Gold Series - DCC AND SOUND EQUIPPED
In 1966 EMD introduced a new line of locomotives based on the 16-cylinder 645-series prime mover. The "40-series" included a six-axle and four-axle model, the latter being the GP40. A total of 1,145 units were produced between 1966 and 1972. These turbocharged 3,000hp locomotives were used primarily in road freight service. The GP40 was a versatile locomotive that could be found across the US hauling drag freights over mountain passes and leading high-speed intermodal trains across flat terrain. Three rooftop radiator fans at the rear of the long hood differentiate a GP40 from its lower horsepower counterpart, the GP38, which has two fans at this location.
Concurrent with GP40 production, EMD offered a lower horsepower, non-turbocharged locomotive based on the same 645-series prime mover. The four-axle GP38 was rated at 2,000 hp and had the advantage of costing less than the GP40. A total of 727 units were produced between 1966 and 1971 when the model was superseded. The wheelbase of the GP38 was identical to that of the GP40. Both units shared the same EMD road-switcher style body that was introduced with the GP35 in 1963. A desire for standardization caused the GP38 to share the same wheelbase, frame and many external components as the GP40. The GP38 was purchased by large and small roads alike. It was routinely found in local and road freight service throughout the US. Many GP38s and 40s are still in service today.
Realistic die-cast underframe
Five-pole skewed armature motor with dual flywheels for optimum performance at all speeds
Factory-equipped with AccuMate knuckle couplers
Detailed cab interior with crew
Separately-installed scale windshield wipers, metal grab irons and fine scale handrails
Movable drop steps
Walkway safety tread
Coupler cut bars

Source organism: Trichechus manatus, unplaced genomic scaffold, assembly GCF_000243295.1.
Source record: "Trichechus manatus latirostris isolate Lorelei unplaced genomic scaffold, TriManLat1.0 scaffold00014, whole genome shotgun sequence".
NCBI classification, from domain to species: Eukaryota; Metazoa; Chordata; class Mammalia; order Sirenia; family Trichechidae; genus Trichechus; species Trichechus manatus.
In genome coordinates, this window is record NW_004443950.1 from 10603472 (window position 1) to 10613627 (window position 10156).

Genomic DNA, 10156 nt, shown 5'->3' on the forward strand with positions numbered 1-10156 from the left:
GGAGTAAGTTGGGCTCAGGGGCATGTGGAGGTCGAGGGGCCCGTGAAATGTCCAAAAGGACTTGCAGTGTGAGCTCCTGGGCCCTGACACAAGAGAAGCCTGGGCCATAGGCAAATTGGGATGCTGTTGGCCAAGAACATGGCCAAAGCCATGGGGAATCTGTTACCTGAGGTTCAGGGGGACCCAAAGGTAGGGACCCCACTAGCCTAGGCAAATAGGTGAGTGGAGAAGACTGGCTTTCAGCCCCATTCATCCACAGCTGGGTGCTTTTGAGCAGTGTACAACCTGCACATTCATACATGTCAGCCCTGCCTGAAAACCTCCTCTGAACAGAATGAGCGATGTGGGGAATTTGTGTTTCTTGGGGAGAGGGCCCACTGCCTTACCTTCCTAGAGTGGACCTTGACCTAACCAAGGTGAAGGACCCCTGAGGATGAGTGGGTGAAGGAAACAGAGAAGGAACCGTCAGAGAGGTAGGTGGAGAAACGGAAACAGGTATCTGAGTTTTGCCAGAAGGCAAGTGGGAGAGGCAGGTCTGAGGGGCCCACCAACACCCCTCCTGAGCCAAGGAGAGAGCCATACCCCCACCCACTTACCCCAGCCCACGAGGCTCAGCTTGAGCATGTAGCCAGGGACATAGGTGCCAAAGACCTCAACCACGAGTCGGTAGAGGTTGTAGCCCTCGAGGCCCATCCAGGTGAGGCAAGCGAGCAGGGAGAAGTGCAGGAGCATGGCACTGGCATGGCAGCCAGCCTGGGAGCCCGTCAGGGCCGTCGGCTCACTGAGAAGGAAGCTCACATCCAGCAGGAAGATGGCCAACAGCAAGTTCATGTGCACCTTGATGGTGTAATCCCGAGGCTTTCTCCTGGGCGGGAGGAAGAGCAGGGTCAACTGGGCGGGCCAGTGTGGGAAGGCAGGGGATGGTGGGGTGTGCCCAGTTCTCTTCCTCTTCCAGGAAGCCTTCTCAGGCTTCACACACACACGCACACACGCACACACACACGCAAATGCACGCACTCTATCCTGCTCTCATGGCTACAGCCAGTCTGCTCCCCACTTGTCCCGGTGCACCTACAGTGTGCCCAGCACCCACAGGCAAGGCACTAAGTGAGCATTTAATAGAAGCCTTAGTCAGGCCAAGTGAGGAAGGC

Multiple unit hoses and trainline hoses
Additional feature parts included but not installed (GP-40):
Electrical cabinet air filter box (ECAFB)
Two engine compartment roof vents which were added by many railroads sometime after delivery
Sound Features for Gold Series:
DCC Operation Features:
Supports all DCC-programming modes
Flexible mapping of function keys F0 to F28
Follows all NMRA DCC standards and recommended practices
Sound Functionality Features:
Over 20 sound effects are available, including engine start-up and shutdown, prime mover sounds through all eight notches, bell, air horn, air compressor, dynamic brakes and more
There are 16 user-selectable horns, 2 user-selectable bells, and 2 user-selectable synchronized brake squeals
Manual and Automatic Notching modes with the ability to change modes "on the fly" are provided for true realismExtra information on the Paint Scheme and their meanings Thanks to Locomotive.fandom.com I'll provide a link at the bottom. Please check them out!Locomotive Paint Scemes
Initially, CSX painted their engines in a gray scheme, nicknamed "Stealth" by train crews, due to its low visibility. CSX then put dark blue around the top and front, but it still didn't do. CSX officials were not satisfied; thus, the YN1, or "Yellow Nose 1", scheme, was introduced, featuring the same basic design as "Stealth", but with a yellow nose and a yellow stripe along the frame.
YN2, or "Bright Future", was introduced during the 1990's. This scheme included a new stripe variation of yellow, blue and gray, with black trucks/fuel tank/pilots. New AC-traction locomotive deliveries had lightning bolts painted just below or on either side of the unit's number on the cab, signifying AC traction. The lightning bolt tradition carries on to the modern day on CSX.
CSX's current scheme is YN3 ("Dark Future"). In 2011, the YN3 scheme as well as the CSX logo was changed. The company's new "boxcar" logo was then added to the YN3 scheme, this change resulted in the making of the "YN3b" paint scheme. This change didn't last very long however. Staring in 2021 CSX has once again changed their primary paint scheme, replacing the "boxcar" logo with a website link underneath the letter "X" in CSX. This alteration resulted in the "YN3c" or "YN3w" with the W standing for website. - this is CSX's most current, official paint scheme to date.